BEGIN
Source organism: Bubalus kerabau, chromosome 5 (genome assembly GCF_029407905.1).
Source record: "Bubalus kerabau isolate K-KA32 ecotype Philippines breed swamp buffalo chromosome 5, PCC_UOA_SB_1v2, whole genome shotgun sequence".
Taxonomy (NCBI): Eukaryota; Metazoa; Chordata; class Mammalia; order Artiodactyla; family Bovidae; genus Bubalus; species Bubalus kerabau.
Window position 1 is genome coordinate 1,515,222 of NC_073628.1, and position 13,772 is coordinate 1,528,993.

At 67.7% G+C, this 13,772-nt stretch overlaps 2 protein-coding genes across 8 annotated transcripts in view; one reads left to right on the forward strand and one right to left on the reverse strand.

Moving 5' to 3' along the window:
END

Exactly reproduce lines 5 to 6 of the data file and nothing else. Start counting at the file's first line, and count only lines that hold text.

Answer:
At 67.7% G+C, this 13,772-nt stretch overlaps 2 protein-coding genes across 8 annotated transcripts in view; one reads left to right on the forward strand and one right to left on the reverse strand.

Moving 5' to 3' along the window: